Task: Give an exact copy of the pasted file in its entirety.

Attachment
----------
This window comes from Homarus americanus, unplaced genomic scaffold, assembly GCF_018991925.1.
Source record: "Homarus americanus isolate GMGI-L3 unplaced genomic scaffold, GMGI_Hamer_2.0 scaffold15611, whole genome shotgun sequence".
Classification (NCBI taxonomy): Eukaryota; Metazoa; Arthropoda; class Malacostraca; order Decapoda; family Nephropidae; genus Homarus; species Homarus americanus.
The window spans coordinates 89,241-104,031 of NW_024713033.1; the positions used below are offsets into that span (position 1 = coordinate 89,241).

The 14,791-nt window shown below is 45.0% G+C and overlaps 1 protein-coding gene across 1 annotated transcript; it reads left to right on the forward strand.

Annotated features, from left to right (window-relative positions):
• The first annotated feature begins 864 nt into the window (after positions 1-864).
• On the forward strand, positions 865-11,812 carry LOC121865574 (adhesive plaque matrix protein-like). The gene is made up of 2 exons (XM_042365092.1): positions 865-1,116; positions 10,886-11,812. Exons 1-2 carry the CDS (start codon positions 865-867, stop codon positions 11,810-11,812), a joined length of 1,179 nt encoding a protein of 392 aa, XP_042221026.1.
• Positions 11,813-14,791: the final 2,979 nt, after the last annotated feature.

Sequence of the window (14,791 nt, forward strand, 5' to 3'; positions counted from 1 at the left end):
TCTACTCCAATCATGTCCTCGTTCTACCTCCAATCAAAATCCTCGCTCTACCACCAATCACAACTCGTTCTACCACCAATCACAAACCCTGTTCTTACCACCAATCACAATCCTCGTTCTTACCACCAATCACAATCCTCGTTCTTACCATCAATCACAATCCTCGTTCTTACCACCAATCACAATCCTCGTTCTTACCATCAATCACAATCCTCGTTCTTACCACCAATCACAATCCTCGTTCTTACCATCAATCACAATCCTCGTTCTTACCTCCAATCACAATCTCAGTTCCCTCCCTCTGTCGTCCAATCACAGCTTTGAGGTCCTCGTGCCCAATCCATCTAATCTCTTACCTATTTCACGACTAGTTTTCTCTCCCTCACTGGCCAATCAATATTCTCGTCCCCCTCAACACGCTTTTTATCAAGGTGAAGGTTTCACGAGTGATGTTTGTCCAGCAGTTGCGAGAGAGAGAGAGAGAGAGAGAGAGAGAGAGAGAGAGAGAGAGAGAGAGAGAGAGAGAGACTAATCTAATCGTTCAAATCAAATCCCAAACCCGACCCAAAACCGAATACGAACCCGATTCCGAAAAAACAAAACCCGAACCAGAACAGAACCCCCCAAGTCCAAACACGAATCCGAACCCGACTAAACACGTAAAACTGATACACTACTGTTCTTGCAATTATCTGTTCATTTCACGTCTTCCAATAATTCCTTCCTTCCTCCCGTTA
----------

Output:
This window comes from Homarus americanus, unplaced genomic scaffold, assembly GCF_018991925.1.
Source record: "Homarus americanus isolate GMGI-L3 unplaced genomic scaffold, GMGI_Hamer_2.0 scaffold15611, whole genome shotgun sequence".
Classification (NCBI taxonomy): Eukaryota; Metazoa; Arthropoda; class Malacostraca; order Decapoda; family Nephropidae; genus Homarus; species Homarus americanus.
The window spans coordinates 89,241-104,031 of NW_024713033.1; the positions used below are offsets into that span (position 1 = coordinate 89,241).

The 14,791-nt window shown below is 45.0% G+C and overlaps 1 protein-coding gene across 1 annotated transcript; it reads left to right on the forward strand.

Annotated features, from left to right (window-relative positions):
• The first annotated feature begins 864 nt into the window (after positions 1-864).
• On the forward strand, positions 865-11,812 carry LOC121865574 (adhesive plaque matrix protein-like). The gene is made up of 2 exons (XM_042365092.1): positions 865-1,116; positions 10,886-11,812. Exons 1-2 carry the CDS (start codon positions 865-867, stop codon positions 11,810-11,812), a joined length of 1,179 nt encoding a protein of 392 aa, XP_042221026.1.
• Positions 11,813-14,791: the final 2,979 nt, after the last annotated feature.

Sequence of the window (14,791 nt, forward strand, 5' to 3'; positions counted from 1 at the left end):
TCTACTCCAATCATGTCCTCGTTCTACCTCCAATCAAAATCCTCGCTCTACCACCAATCACAACTCGTTCTACCACCAATCACAAACCCTGTTCTTACCACCAATCACAATCCTCGTTCTTACCACCAATCACAATCCTCGTTCTTACCATCAATCACAATCCTCGTTCTTACCACCAATCACAATCCTCGTTCTTACCATCAATCACAATCCTCGTTCTTACCACCAATCACAATCCTCGTTCTTACCATCAATCACAATCCTCGTTCTTACCTCCAATCACAATCTCAGTTCCCTCCCTCTGTCGTCCAATCACAGCTTTGAGGTCCTCGTGCCCAATCCATCTAATCTCTTACCTATTTCACGACTAGTTTTCTCTCCCTCACTGGCCAATCAATATTCTCGTCCCCCTCAACACGCTTTTTATCAAGGTGAAGGTTTCACGAGTGATGTTTGTCCAGCAGTTGCGAGAGAGAGAGAGAGAGAGAGAGAGAGAGAGAGAGAGAGAGAGAGAGAGAGAGAGAGAGACTAATCTAATCGTTCAAATCAAATCCCAAACCCGACCCAAAACCGAATACGAACCCGATTCCGAAAAAACAAAACCCGAACCAGAACAGAACCCCCCAAGTCCAAACACGAATCCGAACCCGACTAAACACGTAAAACTGATACACTACTGTTCTTGCAATTATCTGTTCATTTCACGTCTTCCAATAATTCCTTCCTTCCTCCCGTTA